Cues investors should look out for in Q3 results 2018-193 min read . Updated: 10 Jan 2019, 01:24 PM IST
As the quarterly results season begin, we take a look at key issues facing some key sectors like automobiles, IT, NBFC, cement, consumer goods, metal and telecom.
On an aggregate level, investors had better not have high hopes from India Inc.’s December quarter earnings. Bloomberg’s FY19 earnings per share (EPS) estimates for Nifty have continued to head southward. The fall in estimates is steeper for midcaps and smallcaps. Apart from headline revenue and profit figures, investors would also need to focus on cues about the sustainability of earnings, any change in trends, and emerging threats and opportunities.
We take a look at key issues facing some important sectors:
Automobiles: The dismal monthly sales data of automobile companies is a precursor to what lies ahead in terms of earnings. Apart from commentary on rural and urban demand, outlook on pricing, discounts and new launches ahead of BS-VI norms in 2020 are key things to look out for. For two-wheeler makers, update on exports would be significant, in the wake of US-China trade conflict and the sharp currency movements seen during the quarter. For commercial vehicles, investors would want to know if implementation of new axle load norms hurt demand for trucks.
Banks, non-banking financial companies (NBFCs): Asset quality trends are important when it comes to banks. So investors would want to get a fair sense of banks’ provisions to various group companies of Infrastructure Leasing and Financial Services Ltd (IL&FS). It would be interesting to see if banks gained market share from NBFCs post the IL&FS fiasco. Other monitorables include commentary on stress in lending to small and medium enterprises and the expected impact of the Reserve Bank of India’s guidelines on restructuring of advances related to micro, small and medium enterprises. For NBFCs, a key metric to watch out for would be asset-liability mismatch along with commentary on liquidity in the system.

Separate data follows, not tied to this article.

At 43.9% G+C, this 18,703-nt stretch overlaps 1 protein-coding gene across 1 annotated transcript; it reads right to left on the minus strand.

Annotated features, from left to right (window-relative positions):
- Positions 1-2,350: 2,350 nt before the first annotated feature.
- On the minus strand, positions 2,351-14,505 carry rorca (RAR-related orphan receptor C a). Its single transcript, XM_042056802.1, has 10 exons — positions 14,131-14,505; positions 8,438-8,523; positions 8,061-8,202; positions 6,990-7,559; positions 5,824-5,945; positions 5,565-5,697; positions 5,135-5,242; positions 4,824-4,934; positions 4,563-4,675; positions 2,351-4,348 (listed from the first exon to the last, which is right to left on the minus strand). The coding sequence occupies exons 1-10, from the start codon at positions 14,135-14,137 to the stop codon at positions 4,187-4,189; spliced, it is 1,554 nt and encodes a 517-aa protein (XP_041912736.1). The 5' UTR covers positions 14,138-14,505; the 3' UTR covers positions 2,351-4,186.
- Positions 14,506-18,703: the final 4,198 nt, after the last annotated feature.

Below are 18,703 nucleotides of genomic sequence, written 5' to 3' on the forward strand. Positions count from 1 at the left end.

Capital goods: Commentary on order inflows and pace of execution, given the forthcoming general election, would be important cues. Also, management commentary on a pickup in private capital expenditure including new greenfield projects will be keenly watched.
Cement: Besides outlook on demand and prices, new announcements with respect to capacity additions will be watched. On the operating cost front, investors would be keen to know the trend in petroleum coke prices, a key input material, and whether freight cost reduced due to new axle load norms.
Consumer goods: In the wake of the agrarian crisis in some parts of the country, commentary on demand from FMCG (fast-moving consumer goods) companies will be important to note. While input cost pressures have eased, investors need to remember that its impact on margins could come with a lag. According to analysts, volume growth in segments such as soaps and detergents would indicate if the goods and services tax-led shift in demand from unorganized to organized sector is happening.
Information technology (IT): Revenue growth in IT sector is typically sluggish in the December quarter, and the trend should continue. Investors will look out for commentary on demand for FY19, given that client discussions happen around this time of the year. In particular, there will be interest in recovery in the BFSI (banking, financial services and insurance) segment, and questions on how companies plan to mitigate higher costs from visa costs.
Metals: The after-effects of the ongoing US-China trade conflict are being felt on the latter’s real estate and auto sectors, thus impacting global demand for steel and other base metals. In this backdrop, commentary on demand will be a key factor to look out for. According to analysts, with large capacities running losses and falling inventories, global base prices may remain subdued, hurting realizations of Indian metal firms.
Telecom: Telcos barring Reliance Jio Infocomm Ltd are estimated to continue reporting losses in their wireless operations. Losses, however, aren’t expected to increase dramatically, since tariffs have been large stable sequentially. Investors will look for the possible impact on market share in the post-paid category for incumbents, and the response to the minimum recharge plans rolled out in October. Besides, trends in capex and cash flows will be key.